A ghost city, and a horror story

ghost city china

 

 

Just a few days prior, China has officially surpassed United States to become the world’s largest economy based on purchasing power parity (PPP) level. While the country still has a long way to go to completely replace US as the planet’s future superpower, China has started to face numerous problems that are increasingly deteriorating, all of which are the decades-old by-products of its breakneck economic growth. One of them is the existence of ‘ghost cities’ – gigantic, splurge urban areas with dozens, even hundreds, of building blocks which are apparently uninhabited and even unfinished – and Kangbashi (pictured above) is the poster child for this phenomenon. Supposedly built to accommodate 1 million people, the city has now no more than 20,000 people living in this territory. Something must have definitely gone wrong with the way these cities are built.

Konrad Kaestner creates a short, 15-minute film titled ‘Cathedrals’ about this ghost city. Using the sceneries he records throughout his journey in Kangbashi, he creates the entire sceneries, using a poetic, and oftentimes Edgar Allan Poe-style narration to depict the whole pictures, which he recreates into a Kafkaesque realm of existence (and sometimes reimagining the enactments from Silent Hill). Watch his short in Aeon, and listen to his narrative very seriously.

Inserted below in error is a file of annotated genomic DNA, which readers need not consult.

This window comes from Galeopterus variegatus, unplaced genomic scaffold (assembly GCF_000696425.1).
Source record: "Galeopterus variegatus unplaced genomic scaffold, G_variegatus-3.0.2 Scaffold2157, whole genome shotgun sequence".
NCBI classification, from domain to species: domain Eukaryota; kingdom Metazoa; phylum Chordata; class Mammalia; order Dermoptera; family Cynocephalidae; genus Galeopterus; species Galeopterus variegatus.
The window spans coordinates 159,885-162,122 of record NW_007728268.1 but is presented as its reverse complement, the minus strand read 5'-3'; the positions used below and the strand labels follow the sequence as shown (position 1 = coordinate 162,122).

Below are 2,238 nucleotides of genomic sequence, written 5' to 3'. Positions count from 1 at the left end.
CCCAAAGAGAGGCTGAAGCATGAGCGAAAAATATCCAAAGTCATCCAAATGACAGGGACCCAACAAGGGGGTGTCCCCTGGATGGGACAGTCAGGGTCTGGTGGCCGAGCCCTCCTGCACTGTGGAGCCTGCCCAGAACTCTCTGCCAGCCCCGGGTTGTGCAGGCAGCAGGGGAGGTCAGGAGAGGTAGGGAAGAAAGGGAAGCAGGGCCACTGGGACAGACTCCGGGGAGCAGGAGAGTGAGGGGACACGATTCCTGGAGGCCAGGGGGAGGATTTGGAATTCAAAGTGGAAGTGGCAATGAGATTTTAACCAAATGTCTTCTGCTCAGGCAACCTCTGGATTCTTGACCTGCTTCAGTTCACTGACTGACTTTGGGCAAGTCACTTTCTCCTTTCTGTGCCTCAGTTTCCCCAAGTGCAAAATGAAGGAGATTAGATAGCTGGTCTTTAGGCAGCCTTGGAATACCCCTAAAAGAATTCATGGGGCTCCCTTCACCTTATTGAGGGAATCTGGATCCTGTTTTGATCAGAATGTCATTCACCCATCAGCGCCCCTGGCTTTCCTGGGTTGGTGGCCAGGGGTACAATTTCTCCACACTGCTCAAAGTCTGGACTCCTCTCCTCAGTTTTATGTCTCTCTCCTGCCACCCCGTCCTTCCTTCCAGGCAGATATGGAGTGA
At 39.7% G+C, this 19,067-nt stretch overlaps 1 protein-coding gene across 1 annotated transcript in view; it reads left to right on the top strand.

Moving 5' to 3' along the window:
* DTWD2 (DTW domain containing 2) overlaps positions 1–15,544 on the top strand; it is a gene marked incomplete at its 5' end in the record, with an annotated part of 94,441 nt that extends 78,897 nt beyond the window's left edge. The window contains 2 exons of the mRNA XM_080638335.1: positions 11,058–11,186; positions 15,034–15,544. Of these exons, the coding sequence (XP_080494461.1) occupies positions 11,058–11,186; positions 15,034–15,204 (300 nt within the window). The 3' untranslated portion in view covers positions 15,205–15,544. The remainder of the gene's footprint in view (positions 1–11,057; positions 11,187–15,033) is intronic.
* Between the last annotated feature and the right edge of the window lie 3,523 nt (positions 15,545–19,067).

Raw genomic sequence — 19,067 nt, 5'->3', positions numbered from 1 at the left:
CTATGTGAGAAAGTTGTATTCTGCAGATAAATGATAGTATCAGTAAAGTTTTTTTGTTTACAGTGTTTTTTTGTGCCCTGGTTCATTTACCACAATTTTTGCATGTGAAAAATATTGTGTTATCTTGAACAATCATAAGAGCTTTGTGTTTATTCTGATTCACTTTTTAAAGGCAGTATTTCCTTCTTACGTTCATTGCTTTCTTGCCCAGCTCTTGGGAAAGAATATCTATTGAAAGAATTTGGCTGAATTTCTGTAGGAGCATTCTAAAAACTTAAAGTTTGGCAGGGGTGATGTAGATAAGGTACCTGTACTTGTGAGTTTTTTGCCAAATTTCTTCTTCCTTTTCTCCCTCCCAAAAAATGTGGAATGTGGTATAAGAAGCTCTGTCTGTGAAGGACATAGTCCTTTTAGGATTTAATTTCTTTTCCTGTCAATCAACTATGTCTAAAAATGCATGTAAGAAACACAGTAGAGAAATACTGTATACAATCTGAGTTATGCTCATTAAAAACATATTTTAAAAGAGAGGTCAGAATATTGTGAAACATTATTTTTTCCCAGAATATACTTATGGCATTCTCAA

Looking at death the other way around

when i die

When Philip Gould was diagnosed with cancer and had only 6 weeks to live, he decided not to fight the disease back. He was, instead, doing something what much of the public would term as ‘surrendering oneself to ultimate fate’, or ‘giving up’. Gould, nonetheless, offered an interesting perspective about it. He would rather call death as ‘life’s ultimately most extraordinary journey’, a journey to somewhere unknown, unbeknownst by human understanding.

In this 9-minute video recorded in 2011, Gould spun the yarn about his last days before dying, and how this experience completely alters his perspective about life, and attempts to make his last stage in life ‘as exciting and enjoyable as possible’. Watch the full video in Aeon.